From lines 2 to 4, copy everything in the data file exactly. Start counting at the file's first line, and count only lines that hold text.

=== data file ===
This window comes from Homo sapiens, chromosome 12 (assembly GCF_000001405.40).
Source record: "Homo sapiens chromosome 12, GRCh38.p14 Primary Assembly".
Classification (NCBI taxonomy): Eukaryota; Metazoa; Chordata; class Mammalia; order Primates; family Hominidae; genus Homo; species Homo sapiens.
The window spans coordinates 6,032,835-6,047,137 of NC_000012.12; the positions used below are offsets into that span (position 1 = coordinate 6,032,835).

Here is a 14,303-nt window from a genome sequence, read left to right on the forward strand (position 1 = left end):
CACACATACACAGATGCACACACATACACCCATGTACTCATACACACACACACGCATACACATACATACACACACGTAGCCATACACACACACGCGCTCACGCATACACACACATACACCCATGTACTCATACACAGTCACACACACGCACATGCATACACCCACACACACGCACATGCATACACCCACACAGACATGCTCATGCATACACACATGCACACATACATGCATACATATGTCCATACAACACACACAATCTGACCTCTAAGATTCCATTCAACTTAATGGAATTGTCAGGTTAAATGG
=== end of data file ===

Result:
Source record: "Homo sapiens chromosome 12, GRCh38.p14 Primary Assembly".
Classification (NCBI taxonomy): Eukaryota; Metazoa; Chordata; class Mammalia; order Primates; family Hominidae; genus Homo; species Homo sapiens.
The window spans coordinates 6,032,835-6,047,137 of NC_000012.12; the positions used below are offsets into that span (position 1 = coordinate 6,032,835).